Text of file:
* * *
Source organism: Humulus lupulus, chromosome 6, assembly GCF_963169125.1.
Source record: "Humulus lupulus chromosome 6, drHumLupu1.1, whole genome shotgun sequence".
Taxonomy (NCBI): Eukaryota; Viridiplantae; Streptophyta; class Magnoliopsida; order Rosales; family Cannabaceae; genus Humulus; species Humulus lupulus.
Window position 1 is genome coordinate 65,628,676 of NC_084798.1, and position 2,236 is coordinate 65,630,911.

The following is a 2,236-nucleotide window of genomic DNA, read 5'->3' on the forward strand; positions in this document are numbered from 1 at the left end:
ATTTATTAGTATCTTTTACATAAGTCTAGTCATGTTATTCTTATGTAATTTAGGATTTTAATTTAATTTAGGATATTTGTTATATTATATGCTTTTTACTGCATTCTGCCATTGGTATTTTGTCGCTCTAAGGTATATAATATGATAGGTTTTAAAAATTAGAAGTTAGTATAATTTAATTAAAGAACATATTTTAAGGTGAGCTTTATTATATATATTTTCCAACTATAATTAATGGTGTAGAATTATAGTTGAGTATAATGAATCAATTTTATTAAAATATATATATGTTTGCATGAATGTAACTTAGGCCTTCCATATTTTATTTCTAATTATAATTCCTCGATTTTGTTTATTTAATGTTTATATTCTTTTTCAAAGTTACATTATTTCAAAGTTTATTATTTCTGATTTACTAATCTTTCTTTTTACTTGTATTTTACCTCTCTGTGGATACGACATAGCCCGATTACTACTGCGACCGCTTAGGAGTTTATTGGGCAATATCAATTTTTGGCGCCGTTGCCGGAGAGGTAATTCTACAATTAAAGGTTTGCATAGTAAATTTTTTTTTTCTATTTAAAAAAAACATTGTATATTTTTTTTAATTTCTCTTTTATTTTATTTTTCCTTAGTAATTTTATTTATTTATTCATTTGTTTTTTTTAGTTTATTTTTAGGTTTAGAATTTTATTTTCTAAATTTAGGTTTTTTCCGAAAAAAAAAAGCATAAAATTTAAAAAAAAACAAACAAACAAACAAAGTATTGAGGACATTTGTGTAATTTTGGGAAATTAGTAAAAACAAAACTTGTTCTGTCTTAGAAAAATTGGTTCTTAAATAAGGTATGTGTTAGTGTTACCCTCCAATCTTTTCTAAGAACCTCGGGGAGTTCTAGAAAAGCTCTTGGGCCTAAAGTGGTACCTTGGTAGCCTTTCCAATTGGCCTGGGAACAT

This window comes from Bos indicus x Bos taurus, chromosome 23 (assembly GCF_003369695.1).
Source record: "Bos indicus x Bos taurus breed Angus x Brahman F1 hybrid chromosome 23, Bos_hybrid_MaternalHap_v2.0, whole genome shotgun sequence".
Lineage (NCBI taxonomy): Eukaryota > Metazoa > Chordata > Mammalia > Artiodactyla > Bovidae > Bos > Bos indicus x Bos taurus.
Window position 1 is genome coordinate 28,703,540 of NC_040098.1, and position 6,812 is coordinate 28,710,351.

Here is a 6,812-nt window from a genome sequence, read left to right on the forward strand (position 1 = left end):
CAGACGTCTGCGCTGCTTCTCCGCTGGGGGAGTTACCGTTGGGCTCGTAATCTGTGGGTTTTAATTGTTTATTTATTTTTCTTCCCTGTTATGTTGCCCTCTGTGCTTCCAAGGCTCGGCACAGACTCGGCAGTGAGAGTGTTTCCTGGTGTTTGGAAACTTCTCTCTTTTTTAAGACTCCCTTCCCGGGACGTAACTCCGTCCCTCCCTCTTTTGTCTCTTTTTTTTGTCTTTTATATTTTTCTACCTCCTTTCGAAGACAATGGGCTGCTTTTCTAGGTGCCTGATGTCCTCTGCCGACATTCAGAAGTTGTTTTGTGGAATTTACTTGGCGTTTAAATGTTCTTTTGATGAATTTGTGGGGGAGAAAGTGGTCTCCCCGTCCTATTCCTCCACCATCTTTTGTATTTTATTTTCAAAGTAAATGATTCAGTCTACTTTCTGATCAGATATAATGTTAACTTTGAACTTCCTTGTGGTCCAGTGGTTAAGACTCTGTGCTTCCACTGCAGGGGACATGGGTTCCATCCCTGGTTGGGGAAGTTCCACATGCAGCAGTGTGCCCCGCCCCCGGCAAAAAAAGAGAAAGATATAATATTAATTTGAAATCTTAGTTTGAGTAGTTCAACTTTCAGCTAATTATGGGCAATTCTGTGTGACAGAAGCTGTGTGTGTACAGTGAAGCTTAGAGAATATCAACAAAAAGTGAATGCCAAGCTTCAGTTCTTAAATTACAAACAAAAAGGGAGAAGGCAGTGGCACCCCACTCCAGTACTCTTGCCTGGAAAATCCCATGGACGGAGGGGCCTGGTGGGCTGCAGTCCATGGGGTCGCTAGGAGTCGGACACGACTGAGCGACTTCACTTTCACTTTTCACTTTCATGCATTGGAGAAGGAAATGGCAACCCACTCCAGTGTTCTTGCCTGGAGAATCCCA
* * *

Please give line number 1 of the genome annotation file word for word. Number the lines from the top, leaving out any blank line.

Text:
Source organism: Humulus lupulus, chromosome 6, assembly GCF_963169125.1.